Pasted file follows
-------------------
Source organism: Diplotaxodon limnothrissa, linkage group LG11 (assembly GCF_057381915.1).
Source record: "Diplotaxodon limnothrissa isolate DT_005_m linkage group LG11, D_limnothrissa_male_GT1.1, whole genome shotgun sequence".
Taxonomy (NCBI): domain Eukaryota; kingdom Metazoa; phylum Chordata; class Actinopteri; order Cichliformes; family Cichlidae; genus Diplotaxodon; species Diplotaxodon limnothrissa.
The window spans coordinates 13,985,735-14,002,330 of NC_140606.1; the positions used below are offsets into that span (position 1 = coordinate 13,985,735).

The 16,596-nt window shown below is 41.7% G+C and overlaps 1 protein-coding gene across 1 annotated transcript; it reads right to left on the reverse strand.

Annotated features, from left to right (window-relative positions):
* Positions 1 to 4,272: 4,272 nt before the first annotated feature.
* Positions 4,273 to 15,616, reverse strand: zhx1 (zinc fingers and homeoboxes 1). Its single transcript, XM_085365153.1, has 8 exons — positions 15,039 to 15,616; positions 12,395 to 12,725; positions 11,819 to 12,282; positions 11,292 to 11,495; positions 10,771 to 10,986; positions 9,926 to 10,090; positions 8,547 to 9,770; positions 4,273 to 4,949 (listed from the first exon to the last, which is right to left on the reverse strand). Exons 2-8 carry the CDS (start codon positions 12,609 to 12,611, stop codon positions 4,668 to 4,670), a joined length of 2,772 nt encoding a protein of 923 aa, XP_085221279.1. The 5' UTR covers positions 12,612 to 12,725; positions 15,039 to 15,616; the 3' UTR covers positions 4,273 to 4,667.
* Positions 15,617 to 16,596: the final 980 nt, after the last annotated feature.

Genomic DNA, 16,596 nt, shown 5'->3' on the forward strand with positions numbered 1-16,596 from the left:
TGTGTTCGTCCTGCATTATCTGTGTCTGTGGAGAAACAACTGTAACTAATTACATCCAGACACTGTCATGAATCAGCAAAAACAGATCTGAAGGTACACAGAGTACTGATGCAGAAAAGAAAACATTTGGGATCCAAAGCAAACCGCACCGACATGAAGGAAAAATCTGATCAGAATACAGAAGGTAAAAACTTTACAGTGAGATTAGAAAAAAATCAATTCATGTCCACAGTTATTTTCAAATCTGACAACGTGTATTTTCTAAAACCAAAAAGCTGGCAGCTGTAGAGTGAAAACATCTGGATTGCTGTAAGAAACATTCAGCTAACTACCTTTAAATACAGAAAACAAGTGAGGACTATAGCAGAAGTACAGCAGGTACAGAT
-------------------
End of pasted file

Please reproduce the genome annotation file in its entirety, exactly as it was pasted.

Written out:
Source organism: Diplotaxodon limnothrissa, linkage group LG11 (assembly GCF_057381915.1).
Source record: "Diplotaxodon limnothrissa isolate DT_005_m linkage group LG11, D_limnothrissa_male_GT1.1, whole genome shotgun sequence".
Taxonomy (NCBI): domain Eukaryota; kingdom Metazoa; phylum Chordata; class Actinopteri; order Cichliformes; family Cichlidae; genus Diplotaxodon; species Diplotaxodon limnothrissa.
The window spans coordinates 13,985,735-14,002,330 of NC_140606.1; the positions used below are offsets into that span (position 1 = coordinate 13,985,735).

The 16,596-nt window shown below is 41.7% G+C and overlaps 1 protein-coding gene across 1 annotated transcript; it reads right to left on the reverse strand.

Annotated features, from left to right (window-relative positions):
* Positions 1 to 4,272: 4,272 nt before the first annotated feature.
* Positions 4,273 to 15,616, reverse strand: zhx1 (zinc fingers and homeoboxes 1). Its single transcript, XM_085365153.1, has 8 exons — positions 15,039 to 15,616; positions 12,395 to 12,725; positions 11,819 to 12,282; positions 11,292 to 11,495; positions 10,771 to 10,986; positions 9,926 to 10,090; positions 8,547 to 9,770; positions 4,273 to 4,949 (listed from the first exon to the last, which is right to left on the reverse strand). Exons 2-8 carry the CDS (start codon positions 12,609 to 12,611, stop codon positions 4,668 to 4,670), a joined length of 2,772 nt encoding a protein of 923 aa, XP_085221279.1. The 5' UTR covers positions 12,612 to 12,725; positions 15,039 to 15,616; the 3' UTR covers positions 4,273 to 4,667.
* Positions 15,617 to 16,596: the final 980 nt, after the last annotated feature.

Genomic DNA, 16,596 nt, shown 5'->3' on the forward strand with positions numbered 1-16,596 from the left:
TGTGTTCGTCCTGCATTATCTGTGTCTGTGGAGAAACAACTGTAACTAATTACATCCAGACACTGTCATGAATCAGCAAAAACAGATCTGAAGGTACACAGAGTACTGATGCAGAAAAGAAAACATTTGGGATCCAAAGCAAACCGCACCGACATGAAGGAAAAATCTGATCAGAATACAGAAGGTAAAAACTTTACAGTGAGATTAGAAAAAAATCAATTCATGTCCACAGTTATTTTCAAATCTGACAACGTGTATTTTCTAAAACCAAAAAGCTGGCAGCTGTAGAGTGAAAACATCTGGATTGCTGTAAGAAACATTCAGCTAACTACCTTTAAATACAGAAAACAAGTGAGGACTATAGCAGAAGTACAGCAGGTACAGAT